Good news for Canadian users of Office 2010 and its cloud versions. In May 2016, Microsoft announced the beginning of regional availability of Office 365, the subscription based productivity software for business and individuals.
Regional availability means that Office 365 subscribers in Canada will be able to store and share online documents in a data center that is located within the Canadian borders. For example, if a law firm using Office 2010 in Manitoba creates an Excel spreadsheet that it intends to share with a legal partner in Halifax, the document can be uploaded to Microsoft OneDrive and stored in one of the new Canadian data centers.
A Matter of Compliance
Microsoft powers its various cloud products through several data centers located around the world. To the average Office 365 user, the geographical location of a data center does not matter much; a teacher in Saskatchewan may create an assignment for her student that is stored in a server located in Iceland. On any given day, that particular data center may go offline for maintenance, and thus that class assignment may end up being temporarily hosted in Northern Virginia. The teacher and the students in Saskatchewan will never know the difference.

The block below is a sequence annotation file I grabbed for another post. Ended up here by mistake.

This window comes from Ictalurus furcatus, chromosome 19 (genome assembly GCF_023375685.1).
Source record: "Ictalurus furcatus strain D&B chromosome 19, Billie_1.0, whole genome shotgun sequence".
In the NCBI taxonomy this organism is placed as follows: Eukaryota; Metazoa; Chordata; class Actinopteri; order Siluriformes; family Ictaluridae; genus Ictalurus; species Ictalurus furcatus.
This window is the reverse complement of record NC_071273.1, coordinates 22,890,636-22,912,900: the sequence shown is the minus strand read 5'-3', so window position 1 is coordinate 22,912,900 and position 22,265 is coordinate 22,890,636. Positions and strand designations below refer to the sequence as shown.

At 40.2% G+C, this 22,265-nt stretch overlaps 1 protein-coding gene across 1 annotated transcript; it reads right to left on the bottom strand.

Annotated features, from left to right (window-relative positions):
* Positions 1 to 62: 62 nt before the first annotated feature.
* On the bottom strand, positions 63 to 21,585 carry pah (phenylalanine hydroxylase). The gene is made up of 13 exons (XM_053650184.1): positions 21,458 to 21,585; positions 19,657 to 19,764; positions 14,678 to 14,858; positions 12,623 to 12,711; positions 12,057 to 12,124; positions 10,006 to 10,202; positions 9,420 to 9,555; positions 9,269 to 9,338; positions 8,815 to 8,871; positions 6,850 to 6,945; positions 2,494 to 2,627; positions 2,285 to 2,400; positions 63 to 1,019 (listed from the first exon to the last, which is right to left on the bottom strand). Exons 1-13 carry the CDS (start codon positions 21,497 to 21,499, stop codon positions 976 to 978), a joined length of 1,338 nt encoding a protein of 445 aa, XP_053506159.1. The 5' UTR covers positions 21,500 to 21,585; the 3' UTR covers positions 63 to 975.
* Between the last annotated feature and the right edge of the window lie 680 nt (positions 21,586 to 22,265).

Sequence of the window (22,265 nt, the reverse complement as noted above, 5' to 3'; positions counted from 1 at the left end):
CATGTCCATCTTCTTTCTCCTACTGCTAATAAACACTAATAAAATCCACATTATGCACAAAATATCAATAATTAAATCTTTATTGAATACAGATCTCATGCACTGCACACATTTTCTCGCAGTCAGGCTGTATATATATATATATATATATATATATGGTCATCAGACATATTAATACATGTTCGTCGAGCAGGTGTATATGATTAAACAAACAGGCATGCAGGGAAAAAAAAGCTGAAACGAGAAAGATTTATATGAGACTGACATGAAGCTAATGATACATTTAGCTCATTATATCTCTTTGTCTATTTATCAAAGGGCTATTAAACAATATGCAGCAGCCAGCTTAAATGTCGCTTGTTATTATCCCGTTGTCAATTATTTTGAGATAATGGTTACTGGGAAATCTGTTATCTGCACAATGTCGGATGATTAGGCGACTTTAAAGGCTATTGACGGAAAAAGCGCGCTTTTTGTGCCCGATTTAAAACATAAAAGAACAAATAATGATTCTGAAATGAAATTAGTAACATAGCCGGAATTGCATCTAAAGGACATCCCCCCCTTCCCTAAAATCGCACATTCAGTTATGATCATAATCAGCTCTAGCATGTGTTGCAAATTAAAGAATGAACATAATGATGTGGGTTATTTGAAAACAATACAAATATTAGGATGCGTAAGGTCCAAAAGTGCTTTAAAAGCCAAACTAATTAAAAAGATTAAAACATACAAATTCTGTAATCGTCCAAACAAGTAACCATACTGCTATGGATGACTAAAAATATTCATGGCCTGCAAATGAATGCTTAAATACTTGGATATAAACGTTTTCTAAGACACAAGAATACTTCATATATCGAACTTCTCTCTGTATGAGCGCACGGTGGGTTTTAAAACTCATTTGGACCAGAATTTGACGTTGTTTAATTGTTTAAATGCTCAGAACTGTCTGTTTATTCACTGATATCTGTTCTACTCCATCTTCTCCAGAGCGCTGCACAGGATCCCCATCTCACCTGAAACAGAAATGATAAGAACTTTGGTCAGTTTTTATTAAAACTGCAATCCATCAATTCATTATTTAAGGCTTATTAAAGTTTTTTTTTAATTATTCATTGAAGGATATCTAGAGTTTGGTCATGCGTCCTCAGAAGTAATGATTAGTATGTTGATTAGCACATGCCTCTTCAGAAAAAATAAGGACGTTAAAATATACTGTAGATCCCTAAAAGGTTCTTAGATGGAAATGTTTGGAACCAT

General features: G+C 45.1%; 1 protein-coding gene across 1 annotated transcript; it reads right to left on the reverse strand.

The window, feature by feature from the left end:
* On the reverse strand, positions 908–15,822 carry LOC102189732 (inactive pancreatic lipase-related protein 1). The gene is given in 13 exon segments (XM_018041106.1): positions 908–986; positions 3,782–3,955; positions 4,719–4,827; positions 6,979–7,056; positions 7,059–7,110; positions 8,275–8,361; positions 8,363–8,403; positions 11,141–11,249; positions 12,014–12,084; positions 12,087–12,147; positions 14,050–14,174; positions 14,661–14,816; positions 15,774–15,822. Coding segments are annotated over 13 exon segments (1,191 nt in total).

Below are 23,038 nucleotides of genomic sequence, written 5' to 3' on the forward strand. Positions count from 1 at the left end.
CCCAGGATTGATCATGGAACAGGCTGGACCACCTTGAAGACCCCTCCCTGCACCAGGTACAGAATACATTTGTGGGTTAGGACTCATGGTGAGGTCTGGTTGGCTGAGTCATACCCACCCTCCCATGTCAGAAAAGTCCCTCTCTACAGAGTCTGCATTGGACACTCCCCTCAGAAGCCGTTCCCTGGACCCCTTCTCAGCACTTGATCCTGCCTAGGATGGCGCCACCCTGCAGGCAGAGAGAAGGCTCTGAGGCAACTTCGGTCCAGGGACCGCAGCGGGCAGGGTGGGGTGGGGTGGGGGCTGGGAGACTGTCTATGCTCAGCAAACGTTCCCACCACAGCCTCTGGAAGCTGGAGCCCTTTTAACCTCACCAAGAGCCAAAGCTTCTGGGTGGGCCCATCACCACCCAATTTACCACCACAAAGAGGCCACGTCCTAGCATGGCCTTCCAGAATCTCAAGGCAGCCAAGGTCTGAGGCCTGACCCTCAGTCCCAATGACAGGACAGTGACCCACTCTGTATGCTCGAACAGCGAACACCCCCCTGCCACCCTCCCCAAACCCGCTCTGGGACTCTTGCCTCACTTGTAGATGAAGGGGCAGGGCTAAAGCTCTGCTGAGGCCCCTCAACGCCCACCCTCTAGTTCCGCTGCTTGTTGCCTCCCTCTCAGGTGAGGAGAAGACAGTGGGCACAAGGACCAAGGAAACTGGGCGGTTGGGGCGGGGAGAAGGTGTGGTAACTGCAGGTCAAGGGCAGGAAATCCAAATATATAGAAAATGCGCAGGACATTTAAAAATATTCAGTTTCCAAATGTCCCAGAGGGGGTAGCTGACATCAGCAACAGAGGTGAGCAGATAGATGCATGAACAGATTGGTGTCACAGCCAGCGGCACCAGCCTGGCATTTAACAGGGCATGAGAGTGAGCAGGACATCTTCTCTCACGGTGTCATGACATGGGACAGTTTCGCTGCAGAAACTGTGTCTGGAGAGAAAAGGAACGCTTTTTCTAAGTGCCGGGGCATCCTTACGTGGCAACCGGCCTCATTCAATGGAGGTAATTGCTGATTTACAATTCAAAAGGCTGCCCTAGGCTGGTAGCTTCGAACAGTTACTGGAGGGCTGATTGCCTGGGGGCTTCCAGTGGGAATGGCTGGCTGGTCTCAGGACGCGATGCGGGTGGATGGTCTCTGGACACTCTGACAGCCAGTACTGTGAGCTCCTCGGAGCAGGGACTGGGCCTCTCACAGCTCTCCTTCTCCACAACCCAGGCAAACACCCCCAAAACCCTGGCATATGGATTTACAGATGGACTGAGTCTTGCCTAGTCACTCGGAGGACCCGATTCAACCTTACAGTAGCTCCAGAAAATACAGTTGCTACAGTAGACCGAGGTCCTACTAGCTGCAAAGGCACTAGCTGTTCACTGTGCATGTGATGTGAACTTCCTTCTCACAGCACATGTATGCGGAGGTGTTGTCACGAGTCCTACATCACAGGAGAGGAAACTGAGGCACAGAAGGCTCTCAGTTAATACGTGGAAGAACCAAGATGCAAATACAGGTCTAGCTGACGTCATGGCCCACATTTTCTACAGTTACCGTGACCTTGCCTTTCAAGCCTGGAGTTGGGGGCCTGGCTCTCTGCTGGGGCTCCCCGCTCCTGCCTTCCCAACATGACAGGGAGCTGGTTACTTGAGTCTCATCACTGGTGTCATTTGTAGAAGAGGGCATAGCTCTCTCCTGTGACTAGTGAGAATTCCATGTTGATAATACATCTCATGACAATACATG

For business and government users, however, compliance issues will dictate where their documents need to be stored. One example in this regard would be Health Canada, which must comply with certain record retention rules; a similar requirement may be faced by civilian contractors who perform work for the Canadian forces.
Whenever there is a business or regulatory need to keep Office 365 documents and communications within Canada, users will know that their work is being hosted by Microsoft in data centers located in Quebec City and Toronto. This regional cloud feature also applies to Microsoft Azure customers.
The Cloud Computing Paradigm
Statistics published by Microsoft indicate that Office 2010 users are more likely to take advantage of Office 365 subscriptions than they are to upgrade to the offline versions of Office 2013 or the new Office 2016.
The cloud computing paradigm has proven to be very attractive for Microsoft Office users in Canada and around the world. The Office 365 versions of Word, Excel and PowerPoint are comprehensive enough to satisfy the needs of most personal and business users.
With the arrival of Windows 10 and the widespread growth of mobile devices, Microsoft is focusing on creating a cloud standard for its Office products. Office 365 is only the first step; now that Microsoft offers tablet and smartphone apps of Word and Excel, the next improvement will be to offer some level of offline access for Office 365 cloud apps that can synchronize with cloud folders when the user connects to the Internet.